Shire’s bid to stay independent as it fends off AbbVie’s advances has been boosted by the news that a US court has backed the firm’s patents on its big-selling attention-deficit hyperactivity disorder drug Vyvanse.

The court in New Jersey granted Shire’s summary judgment motion in a patent infringement lawsuit that certain claims of the patents protecting Vyvanse (lisdexamfetamine dimesylate) were both infringed and valid. The ruling prevents the five  manufacturers who have filed Abbreviated New Drug Applications - Actavis, Amneal, Mylan, Roxane and Sandoz - from launching generic versions until the expiration of these patents in 2023.

The five can appeal the decision but would need to overturn the court’s rulings for each of 18 patent claims. Furthermore, following a request by the US Food and Drug Administration, Shire is to conduct trials of Vyvanse for ADHD in preschool-age children, and will be entitled to a six-month extension  of exclusivity.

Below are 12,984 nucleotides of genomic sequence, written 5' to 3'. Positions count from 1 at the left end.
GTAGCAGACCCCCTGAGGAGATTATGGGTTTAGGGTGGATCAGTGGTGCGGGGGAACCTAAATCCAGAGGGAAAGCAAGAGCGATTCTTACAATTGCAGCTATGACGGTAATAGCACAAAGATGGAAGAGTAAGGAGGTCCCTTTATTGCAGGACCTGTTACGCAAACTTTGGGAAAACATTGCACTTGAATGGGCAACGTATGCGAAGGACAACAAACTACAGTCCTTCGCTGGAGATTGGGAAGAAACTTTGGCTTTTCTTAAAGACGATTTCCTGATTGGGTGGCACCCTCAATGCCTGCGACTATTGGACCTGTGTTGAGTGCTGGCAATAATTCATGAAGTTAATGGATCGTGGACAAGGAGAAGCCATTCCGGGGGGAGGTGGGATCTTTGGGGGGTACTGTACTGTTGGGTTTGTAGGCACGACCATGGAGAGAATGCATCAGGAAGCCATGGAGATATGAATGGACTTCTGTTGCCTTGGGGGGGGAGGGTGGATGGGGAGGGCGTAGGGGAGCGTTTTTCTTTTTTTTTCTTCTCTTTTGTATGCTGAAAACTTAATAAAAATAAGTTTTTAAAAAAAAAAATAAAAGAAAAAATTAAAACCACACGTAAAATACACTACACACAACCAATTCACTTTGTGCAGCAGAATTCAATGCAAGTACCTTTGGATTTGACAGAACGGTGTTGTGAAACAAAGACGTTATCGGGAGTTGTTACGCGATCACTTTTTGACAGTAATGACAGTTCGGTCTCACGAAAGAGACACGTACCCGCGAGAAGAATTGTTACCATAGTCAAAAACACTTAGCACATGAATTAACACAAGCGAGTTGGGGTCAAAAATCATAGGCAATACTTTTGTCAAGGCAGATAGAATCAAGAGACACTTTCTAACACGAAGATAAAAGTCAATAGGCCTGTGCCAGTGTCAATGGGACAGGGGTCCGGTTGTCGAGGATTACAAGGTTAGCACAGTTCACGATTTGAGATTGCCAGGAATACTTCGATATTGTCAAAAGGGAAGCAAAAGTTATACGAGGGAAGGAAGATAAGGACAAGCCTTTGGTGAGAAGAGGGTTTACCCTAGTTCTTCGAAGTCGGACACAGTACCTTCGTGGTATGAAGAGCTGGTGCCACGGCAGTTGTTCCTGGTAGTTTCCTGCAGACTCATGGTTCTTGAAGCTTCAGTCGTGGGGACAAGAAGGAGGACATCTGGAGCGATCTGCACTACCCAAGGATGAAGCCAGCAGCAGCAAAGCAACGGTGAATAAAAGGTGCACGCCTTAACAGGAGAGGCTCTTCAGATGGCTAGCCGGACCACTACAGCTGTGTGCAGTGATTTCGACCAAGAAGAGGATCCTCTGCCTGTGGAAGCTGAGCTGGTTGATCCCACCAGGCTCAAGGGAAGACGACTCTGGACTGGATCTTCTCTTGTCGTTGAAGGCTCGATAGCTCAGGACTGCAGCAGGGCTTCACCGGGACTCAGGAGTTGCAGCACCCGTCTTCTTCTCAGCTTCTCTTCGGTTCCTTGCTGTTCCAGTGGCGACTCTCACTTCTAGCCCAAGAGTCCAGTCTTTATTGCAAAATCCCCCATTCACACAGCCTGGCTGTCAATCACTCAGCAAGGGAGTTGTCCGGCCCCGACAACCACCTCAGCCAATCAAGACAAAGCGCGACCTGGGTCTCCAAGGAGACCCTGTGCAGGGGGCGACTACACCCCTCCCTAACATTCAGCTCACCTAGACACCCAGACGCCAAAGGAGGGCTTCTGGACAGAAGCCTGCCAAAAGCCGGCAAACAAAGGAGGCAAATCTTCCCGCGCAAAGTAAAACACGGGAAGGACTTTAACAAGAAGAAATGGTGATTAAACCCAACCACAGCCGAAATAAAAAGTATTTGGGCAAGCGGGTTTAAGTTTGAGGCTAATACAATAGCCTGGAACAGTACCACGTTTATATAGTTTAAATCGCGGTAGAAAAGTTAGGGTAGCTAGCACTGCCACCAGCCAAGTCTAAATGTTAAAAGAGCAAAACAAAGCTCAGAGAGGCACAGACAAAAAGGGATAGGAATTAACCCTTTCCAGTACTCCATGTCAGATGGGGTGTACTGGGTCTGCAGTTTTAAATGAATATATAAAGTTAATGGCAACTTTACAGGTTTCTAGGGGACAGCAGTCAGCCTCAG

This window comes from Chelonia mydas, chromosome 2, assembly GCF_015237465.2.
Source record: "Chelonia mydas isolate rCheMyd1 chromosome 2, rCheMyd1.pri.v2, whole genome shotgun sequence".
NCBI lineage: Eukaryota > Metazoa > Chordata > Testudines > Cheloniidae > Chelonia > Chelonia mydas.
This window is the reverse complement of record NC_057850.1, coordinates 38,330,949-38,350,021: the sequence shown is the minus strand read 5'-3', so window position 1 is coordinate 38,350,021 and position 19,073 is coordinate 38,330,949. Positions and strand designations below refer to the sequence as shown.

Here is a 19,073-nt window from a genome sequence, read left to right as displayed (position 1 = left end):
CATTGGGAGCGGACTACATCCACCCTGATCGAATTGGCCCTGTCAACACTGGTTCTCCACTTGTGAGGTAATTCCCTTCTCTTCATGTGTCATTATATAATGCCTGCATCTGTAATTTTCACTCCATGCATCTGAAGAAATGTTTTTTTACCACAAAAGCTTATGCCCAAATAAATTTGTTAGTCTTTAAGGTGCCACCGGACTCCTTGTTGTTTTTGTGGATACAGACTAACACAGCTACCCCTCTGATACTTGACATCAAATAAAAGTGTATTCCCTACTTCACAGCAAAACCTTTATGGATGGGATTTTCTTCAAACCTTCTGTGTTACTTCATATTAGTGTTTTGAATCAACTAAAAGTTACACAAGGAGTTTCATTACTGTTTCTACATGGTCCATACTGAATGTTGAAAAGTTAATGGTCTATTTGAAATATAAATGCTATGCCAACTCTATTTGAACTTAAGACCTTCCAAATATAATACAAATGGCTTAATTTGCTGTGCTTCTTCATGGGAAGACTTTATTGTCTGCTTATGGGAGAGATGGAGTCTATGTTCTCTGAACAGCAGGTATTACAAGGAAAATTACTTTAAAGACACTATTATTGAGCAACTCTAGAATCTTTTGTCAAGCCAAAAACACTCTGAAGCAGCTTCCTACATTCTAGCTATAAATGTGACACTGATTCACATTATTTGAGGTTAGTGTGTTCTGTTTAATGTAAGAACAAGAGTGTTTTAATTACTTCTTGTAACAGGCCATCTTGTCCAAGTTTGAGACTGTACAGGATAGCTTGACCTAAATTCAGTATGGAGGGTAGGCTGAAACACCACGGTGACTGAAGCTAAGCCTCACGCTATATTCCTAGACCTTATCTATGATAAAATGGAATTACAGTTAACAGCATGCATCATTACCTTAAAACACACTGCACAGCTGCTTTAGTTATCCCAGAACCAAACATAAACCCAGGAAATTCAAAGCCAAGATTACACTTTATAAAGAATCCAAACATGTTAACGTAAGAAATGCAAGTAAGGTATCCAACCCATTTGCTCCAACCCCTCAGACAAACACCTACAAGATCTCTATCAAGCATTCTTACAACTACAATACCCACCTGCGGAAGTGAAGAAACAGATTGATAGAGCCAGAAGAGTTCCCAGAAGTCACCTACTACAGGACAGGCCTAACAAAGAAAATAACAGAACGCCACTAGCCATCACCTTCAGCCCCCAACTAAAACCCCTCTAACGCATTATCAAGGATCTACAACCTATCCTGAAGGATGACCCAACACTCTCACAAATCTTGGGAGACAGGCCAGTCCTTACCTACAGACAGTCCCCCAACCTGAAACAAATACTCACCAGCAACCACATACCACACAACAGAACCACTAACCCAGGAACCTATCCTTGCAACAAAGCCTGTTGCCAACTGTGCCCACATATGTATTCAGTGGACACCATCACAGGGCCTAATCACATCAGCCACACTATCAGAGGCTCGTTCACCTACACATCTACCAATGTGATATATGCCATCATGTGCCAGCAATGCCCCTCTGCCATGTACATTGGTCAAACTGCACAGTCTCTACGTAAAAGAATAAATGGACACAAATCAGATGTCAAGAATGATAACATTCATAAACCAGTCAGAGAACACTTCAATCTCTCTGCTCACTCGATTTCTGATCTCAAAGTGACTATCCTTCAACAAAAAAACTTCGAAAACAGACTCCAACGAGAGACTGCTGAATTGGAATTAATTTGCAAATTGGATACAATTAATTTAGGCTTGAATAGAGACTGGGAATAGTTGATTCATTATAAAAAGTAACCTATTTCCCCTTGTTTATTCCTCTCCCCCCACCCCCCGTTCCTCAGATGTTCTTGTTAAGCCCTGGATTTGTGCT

Earlier this week, Shire stressed the importance of Vyvanse, which had sales in the fourth quarter of $329.9 million, to reaching its target of doubling group revenues to $10 billion by 2020. The Ireland-domiciled group made a presentation to analysts after it rejected AbbVie’s unsolicited $46.4 billion and noted that it plans to file Vyvanse in the USA, under the codename LDX, for binge-eating disorder in the third quarter.